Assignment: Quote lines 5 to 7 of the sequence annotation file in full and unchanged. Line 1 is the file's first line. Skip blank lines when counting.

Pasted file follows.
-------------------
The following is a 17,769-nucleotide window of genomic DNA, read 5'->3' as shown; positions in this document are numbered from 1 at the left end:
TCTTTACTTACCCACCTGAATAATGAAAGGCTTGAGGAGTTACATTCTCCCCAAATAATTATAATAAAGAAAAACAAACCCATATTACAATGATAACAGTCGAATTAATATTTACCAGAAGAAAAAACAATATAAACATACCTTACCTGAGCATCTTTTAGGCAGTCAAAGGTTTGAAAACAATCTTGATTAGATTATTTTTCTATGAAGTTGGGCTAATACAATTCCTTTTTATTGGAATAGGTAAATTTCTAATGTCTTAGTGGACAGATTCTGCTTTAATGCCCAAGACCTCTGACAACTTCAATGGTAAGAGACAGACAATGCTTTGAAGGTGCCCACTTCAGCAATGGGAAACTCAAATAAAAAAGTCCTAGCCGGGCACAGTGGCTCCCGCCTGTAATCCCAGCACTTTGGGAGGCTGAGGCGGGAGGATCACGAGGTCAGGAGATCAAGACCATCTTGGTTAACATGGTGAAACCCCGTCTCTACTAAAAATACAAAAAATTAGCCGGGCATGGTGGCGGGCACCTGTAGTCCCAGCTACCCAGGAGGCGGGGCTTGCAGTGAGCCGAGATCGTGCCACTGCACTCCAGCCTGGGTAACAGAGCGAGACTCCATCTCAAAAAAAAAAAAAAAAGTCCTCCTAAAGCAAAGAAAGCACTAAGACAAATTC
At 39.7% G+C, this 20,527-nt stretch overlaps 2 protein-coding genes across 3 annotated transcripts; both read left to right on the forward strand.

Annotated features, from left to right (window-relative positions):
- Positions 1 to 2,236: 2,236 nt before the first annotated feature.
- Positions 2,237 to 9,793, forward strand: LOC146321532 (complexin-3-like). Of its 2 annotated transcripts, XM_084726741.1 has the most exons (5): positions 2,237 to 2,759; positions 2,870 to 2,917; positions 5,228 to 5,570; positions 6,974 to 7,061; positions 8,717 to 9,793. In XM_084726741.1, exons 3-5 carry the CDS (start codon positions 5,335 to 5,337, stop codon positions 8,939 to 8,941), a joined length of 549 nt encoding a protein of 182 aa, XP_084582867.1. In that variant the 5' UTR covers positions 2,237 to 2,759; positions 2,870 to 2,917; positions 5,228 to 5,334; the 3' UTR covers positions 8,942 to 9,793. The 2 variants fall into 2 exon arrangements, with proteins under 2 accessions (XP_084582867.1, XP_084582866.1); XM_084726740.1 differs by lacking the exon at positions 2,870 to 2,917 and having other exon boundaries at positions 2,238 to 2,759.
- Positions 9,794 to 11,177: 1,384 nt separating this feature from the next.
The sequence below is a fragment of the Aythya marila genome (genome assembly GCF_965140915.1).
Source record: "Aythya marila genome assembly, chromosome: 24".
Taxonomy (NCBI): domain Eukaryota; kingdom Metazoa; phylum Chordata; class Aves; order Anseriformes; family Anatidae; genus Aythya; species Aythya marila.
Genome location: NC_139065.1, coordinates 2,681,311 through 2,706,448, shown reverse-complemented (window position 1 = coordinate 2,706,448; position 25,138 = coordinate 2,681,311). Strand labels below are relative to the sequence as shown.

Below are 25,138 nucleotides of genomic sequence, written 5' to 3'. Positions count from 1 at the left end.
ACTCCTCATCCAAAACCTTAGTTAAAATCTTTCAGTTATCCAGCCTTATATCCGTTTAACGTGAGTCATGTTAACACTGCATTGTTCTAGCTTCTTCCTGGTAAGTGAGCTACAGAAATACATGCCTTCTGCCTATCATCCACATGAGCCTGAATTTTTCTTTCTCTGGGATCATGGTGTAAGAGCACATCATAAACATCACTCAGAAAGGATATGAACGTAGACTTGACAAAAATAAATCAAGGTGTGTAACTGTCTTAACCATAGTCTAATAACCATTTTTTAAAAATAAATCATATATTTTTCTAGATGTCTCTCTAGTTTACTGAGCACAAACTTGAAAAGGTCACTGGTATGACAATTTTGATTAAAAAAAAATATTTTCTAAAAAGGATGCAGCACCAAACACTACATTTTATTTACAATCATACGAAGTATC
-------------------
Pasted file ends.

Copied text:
- Positions 1 to 2,236: 2,236 nt before the first annotated feature.
- Positions 2,237 to 9,793, forward strand: LOC146321532 (complexin-3-like). Of its 2 annotated transcripts, XM_084726741.1 has the most exons (5): positions 2,237 to 2,759; positions 2,870 to 2,917; positions 5,228 to 5,570; positions 6,974 to 7,061; positions 8,717 to 9,793. In XM_084726741.1, exons 3-5 carry the CDS (start codon positions 5,335 to 5,337, stop codon positions 8,939 to 8,941), a joined length of 549 nt encoding a protein of 182 aa, XP_084582867.1. In that variant the 5' UTR covers positions 2,237 to 2,759; positions 2,870 to 2,917; positions 5,228 to 5,334; the 3' UTR covers positions 8,942 to 9,793. The 2 variants fall into 2 exon arrangements, with proteins under 2 accessions (XP_084582867.1, XP_084582866.1); XM_084726740.1 differs by lacking the exon at positions 2,870 to 2,917 and having other exon boundaries at positions 2,238 to 2,759.
- Positions 9,794 to 11,177: 1,384 nt separating this feature from the next.